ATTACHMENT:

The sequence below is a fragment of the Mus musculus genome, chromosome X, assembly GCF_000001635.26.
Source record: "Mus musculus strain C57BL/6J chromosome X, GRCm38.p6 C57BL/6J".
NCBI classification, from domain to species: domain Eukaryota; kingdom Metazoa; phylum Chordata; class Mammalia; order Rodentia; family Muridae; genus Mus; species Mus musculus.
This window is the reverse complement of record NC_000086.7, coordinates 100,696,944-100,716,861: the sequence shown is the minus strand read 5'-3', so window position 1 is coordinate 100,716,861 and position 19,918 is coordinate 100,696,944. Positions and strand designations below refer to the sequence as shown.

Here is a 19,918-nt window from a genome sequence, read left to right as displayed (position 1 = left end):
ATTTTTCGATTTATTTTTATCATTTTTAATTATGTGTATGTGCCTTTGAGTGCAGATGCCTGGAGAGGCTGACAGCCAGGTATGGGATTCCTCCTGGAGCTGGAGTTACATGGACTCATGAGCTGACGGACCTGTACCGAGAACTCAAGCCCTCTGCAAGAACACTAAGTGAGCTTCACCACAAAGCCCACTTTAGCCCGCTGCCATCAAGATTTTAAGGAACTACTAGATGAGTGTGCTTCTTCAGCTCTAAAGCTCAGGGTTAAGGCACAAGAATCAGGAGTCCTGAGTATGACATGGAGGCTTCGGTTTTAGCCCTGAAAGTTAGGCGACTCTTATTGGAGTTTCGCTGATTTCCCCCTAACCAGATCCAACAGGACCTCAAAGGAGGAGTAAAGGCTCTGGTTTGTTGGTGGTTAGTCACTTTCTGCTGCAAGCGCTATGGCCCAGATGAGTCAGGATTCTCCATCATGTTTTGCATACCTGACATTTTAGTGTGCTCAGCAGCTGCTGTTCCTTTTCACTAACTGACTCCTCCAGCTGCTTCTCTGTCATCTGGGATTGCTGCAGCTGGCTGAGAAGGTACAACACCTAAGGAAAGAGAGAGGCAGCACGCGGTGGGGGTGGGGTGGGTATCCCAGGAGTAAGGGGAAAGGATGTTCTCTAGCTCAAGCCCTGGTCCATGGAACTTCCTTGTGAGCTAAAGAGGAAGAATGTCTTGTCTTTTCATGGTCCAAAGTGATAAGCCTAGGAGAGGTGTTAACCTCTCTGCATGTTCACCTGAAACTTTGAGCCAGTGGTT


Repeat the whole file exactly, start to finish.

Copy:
The sequence below is a fragment of the Mus musculus genome, chromosome X, assembly GCF_000001635.26.
Source record: "Mus musculus strain C57BL/6J chromosome X, GRCm38.p6 C57BL/6J".
NCBI classification, from domain to species: domain Eukaryota; kingdom Metazoa; phylum Chordata; class Mammalia; order Rodentia; family Muridae; genus Mus; species Mus musculus.
This window is the reverse complement of record NC_000086.7, coordinates 100,696,944-100,716,861: the sequence shown is the minus strand read 5'-3', so window position 1 is coordinate 100,716,861 and position 19,918 is coordinate 100,696,944. Positions and strand designations below refer to the sequence as shown.

Here is a 19,918-nt window from a genome sequence, read left to right as displayed (position 1 = left end):
ATTTTTCGATTTATTTTTATCATTTTTAATTATGTGTATGTGCCTTTGAGTGCAGATGCCTGGAGAGGCTGACAGCCAGGTATGGGATTCCTCCTGGAGCTGGAGTTACATGGACTCATGAGCTGACGGACCTGTACCGAGAACTCAAGCCCTCTGCAAGAACACTAAGTGAGCTTCACCACAAAGCCCACTTTAGCCCGCTGCCATCAAGATTTTAAGGAACTACTAGATGAGTGTGCTTCTTCAGCTCTAAAGCTCAGGGTTAAGGCACAAGAATCAGGAGTCCTGAGTATGACATGGAGGCTTCGGTTTTAGCCCTGAAAGTTAGGCGACTCTTATTGGAGTTTCGCTGATTTCCCCCTAACCAGATCCAACAGGACCTCAAAGGAGGAGTAAAGGCTCTGGTTTGTTGGTGGTTAGTCACTTTCTGCTGCAAGCGCTATGGCCCAGATGAGTCAGGATTCTCCATCATGTTTTGCATACCTGACATTTTAGTGTGCTCAGCAGCTGCTGTTCCTTTTCACTAACTGACTCCTCCAGCTGCTTCTCTGTCATCTGGGATTGCTGCAGCTGGCTGAGAAGGTACAACACCTAAGGAAAGAGAGAGGCAGCACGCGGTGGGGGTGGGGTGGGTATCCCAGGAGTAAGGGGAAAGGATGTTCTCTAGCTCAAGCCCTGGTCCATGGAACTTCCTTGTGAGCTAAAGAGGAAGAATGTCTTGTCTTTTCATGGTCCAAAGTGATAAGCCTAGGAGAGGTGTTAACCTCTCTGCATGTTCACCTGAAACTTTGAGCCAGTGGTT